Paolo Marchetti

Requiem Child

In Nicaragua the economic and social precariousness often induces parents to definitive and extreme choices. The illusion of a better future means that they leave their children to be subjected to various forms of violence, thus forcing them to give up schooling and pushing them into the heart of harsh experiences. In Central America and especially in Nicaragua, although compulsory education is planned up to 12 years, according to World Bank estimates, around 10% of children under 18 years living and working on the street. According to recent studies, approximately 320,000 children and young people between 5 and 14 years of age are forced to work. Three out of five Nicaraguan children working in agriculture. Others roaming the streets of Managua, cleaning the windshields of cars for a couple of pesos. In Managua nearly 1,000 children live on the largest garbage dump in Central America, “The Chureca” where rummage in search of food or recyclable materials, which can later resell on the streets of the city. Thousands of homeless children roam the streets without food, without the possibility of education and without the support of a family. Most of them sniff glue. Rampant is the phenomenon of “pandillas”, gangs made up of boys who often end up killed or detained in various prisons in the country. But Nicaragua only represent a small slice of pie, in fact in all the world this phenomenon is huge. For instance the estimation of working children aged 5 to 17 years amounts to 215 million, 115 million are involved in the worst forms of child labor (Source: ILO).
 Many suffer harassment, physical violence, psychological and sexual abuse inflicted particularly by “employers”. For 2011, the ILO (International Labour Organization) will also focus on the most dangerous forms of work, those that would seriously damage the health, safety or the psyche of children. The United Nations estimates that every year between 500 million to one billion and a half of children all over the world are subjected to some kind of violence, from the obligation to work enslaving, to the most various forms of exploitation and abuse, such as recruitment into gangs , prostitution or worse the experience of detention in prisons, devoid of rehabilitative programs and reintegration into society. 150 million girls and 73 million children are forced into sexual intercourse. In the world about 215 million children have to work to help their families of origin or survive. Children under the age of 14 who work are 176 million. 1 million children are detained in prison, this estimate is probably much lower than it is in reality, since often are not available informations on juvenile detainees awaiting trial.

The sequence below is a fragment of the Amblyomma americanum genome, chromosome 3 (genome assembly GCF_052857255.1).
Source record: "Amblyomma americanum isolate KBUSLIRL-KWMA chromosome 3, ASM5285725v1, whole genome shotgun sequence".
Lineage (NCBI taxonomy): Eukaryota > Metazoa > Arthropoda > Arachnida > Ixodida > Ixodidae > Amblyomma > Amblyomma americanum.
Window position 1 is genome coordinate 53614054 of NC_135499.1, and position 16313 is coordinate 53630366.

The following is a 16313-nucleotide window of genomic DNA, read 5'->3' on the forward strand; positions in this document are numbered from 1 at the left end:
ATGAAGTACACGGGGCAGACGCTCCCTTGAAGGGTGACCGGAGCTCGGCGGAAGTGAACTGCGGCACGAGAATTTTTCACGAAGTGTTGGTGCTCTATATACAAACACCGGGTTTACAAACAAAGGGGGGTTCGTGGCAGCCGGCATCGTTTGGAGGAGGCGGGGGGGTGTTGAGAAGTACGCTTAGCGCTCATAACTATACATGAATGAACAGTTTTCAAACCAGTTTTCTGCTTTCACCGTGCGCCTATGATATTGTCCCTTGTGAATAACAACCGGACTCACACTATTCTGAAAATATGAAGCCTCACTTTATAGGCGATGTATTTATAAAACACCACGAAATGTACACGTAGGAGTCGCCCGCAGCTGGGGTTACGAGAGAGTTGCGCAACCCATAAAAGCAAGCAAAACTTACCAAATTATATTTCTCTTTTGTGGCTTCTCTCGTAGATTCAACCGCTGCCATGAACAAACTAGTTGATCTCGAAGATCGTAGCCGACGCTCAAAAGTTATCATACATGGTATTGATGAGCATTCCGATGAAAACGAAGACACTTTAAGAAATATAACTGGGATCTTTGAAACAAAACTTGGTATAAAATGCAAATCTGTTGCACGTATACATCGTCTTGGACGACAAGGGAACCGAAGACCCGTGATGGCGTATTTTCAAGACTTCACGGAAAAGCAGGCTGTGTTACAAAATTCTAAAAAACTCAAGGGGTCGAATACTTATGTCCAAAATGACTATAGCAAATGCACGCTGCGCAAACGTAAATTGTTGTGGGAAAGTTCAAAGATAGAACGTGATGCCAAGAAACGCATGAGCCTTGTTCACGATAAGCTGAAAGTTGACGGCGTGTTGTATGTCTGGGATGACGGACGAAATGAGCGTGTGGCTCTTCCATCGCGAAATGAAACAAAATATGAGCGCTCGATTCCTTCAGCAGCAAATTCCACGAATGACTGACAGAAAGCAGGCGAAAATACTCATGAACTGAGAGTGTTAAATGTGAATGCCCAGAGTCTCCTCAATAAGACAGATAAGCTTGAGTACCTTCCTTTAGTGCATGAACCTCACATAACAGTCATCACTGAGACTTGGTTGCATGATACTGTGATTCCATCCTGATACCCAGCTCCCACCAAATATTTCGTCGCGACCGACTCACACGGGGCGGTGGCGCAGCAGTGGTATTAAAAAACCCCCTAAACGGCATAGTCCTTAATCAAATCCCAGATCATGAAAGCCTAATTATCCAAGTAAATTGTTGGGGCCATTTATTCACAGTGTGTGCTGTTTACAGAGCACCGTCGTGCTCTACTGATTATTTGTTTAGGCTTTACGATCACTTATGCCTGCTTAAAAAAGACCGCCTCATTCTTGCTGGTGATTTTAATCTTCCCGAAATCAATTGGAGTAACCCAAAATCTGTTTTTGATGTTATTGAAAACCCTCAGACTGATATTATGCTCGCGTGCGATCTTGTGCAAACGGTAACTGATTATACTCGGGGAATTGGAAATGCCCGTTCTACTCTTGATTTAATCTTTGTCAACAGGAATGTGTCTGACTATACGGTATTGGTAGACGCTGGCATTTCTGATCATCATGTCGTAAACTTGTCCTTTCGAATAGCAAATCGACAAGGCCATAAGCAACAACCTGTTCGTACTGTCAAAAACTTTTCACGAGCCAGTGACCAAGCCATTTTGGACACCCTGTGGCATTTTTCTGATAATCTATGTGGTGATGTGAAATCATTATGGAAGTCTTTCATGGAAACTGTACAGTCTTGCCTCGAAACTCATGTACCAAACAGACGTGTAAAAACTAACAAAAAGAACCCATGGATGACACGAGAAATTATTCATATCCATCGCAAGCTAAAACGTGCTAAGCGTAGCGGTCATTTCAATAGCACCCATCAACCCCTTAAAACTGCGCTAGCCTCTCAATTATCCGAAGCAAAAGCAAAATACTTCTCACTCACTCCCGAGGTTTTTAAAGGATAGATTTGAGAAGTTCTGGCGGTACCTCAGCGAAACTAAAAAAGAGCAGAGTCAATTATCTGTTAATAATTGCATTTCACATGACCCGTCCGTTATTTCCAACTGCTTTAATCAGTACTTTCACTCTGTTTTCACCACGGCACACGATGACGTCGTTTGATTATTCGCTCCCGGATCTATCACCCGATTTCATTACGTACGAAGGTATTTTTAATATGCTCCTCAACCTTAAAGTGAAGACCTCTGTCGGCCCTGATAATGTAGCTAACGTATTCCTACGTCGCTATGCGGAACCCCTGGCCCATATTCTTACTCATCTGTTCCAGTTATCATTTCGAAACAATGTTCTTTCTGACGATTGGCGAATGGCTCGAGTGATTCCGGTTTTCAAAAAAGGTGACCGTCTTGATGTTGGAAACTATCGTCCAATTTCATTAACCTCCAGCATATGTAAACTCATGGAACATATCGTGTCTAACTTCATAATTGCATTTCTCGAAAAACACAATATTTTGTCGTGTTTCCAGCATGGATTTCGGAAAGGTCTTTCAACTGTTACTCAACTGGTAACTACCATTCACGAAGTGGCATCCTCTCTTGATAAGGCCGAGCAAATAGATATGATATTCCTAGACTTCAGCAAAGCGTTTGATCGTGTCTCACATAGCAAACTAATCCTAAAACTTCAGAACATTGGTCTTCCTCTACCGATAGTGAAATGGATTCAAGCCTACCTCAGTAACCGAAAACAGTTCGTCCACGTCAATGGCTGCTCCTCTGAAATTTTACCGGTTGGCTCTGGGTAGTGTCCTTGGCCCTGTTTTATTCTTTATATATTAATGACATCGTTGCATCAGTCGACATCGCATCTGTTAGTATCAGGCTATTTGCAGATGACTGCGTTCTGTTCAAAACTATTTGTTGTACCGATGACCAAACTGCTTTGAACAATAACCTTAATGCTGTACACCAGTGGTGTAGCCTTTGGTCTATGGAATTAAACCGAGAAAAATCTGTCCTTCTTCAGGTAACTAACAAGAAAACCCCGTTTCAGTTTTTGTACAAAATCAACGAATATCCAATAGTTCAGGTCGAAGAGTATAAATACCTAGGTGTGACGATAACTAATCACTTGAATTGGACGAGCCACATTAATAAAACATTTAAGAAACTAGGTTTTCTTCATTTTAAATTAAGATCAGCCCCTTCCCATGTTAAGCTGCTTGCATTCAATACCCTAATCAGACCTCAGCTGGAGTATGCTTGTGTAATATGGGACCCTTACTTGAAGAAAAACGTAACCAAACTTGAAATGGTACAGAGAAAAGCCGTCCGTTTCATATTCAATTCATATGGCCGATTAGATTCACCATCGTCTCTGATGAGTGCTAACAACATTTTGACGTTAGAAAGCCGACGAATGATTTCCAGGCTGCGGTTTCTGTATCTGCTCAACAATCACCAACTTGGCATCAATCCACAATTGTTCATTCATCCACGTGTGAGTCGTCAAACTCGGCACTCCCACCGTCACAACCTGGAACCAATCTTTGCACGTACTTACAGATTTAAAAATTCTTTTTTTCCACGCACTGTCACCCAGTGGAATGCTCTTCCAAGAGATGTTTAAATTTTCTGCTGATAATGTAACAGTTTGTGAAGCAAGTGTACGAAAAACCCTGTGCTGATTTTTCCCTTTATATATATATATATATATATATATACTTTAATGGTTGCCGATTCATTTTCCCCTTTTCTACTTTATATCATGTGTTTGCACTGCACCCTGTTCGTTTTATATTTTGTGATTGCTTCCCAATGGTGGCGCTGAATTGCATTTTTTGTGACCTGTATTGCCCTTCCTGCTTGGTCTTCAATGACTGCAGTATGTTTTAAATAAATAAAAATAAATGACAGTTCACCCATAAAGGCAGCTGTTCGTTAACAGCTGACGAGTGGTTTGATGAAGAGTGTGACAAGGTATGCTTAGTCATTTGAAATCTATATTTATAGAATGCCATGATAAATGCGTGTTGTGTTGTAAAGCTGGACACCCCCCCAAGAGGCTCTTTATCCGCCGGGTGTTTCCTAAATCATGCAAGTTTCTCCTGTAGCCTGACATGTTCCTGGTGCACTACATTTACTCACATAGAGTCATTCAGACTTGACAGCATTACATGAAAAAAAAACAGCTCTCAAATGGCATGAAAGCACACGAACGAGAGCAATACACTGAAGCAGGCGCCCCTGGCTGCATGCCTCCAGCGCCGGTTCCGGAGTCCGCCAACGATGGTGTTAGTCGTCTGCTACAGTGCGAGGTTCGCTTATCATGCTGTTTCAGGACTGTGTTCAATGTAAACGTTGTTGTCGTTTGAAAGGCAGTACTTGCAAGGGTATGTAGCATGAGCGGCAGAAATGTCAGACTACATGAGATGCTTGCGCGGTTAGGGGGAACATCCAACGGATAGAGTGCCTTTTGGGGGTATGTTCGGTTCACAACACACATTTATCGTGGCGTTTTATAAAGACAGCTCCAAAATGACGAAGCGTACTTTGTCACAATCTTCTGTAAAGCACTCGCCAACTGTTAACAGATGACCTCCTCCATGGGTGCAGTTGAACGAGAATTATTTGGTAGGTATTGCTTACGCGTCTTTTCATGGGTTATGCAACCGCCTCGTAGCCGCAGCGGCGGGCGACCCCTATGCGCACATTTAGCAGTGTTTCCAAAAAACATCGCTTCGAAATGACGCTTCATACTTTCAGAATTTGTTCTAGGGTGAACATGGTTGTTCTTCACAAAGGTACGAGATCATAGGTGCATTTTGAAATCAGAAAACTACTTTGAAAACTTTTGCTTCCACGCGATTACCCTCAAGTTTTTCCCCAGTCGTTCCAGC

Paolo Marchetti is based in Italy. He has worked for thirteen years in the cinema industry. In his photography he pays particular attention to political and anthropological issues. He has covered stories in Brazil, Central America, Cuba, Eastern Europe, India, the United States, Haiti, China, Central Africa, Colombia etc.

He publishes his work in international magazines such as L’Espresso, Vanity Fair, 6MOIS, Sunday Times, British Journal of Photojournalism, The Guardian, Geo, Der Spiegel, Newsweek, CNN, New York Times, Time etc.

Marchetti has received several awards such as 5 times the NPPA – Best of Photojournalism, 4 times the PDN’s Award, the Sony WPO Award, the Getty Images Grant, finalist at the Leica Oskar Barnack Award, 4 awards at the POYi, the American Photography Annual Book, the ANI Pix-Palace, the Leica Photographer Award, the SDN – Social Documentary Network, the Alexia Foundation Grant and the World Press Photo etc.

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Paolo Marchetti

5 thoughts on “Paolo Marchetti – Requiem Child”

  1. Extremely effective essay that brings home what these young people face better than any other work I can recall seeing. The images are masterful. It kind of throws a new light on those incidents in Mexico – and even New York City – when you stop at light and some kid runs up and starts to clean your windshield.

    And I thought I had it tough when I was fine and my mom sent me out to sell newspapers on the street – not as a matter of survival – Dad had taken care of that – but to teach me the value of hard work and to learn how to manage money and pay tithing. The later two thirds of this goal totally failed.

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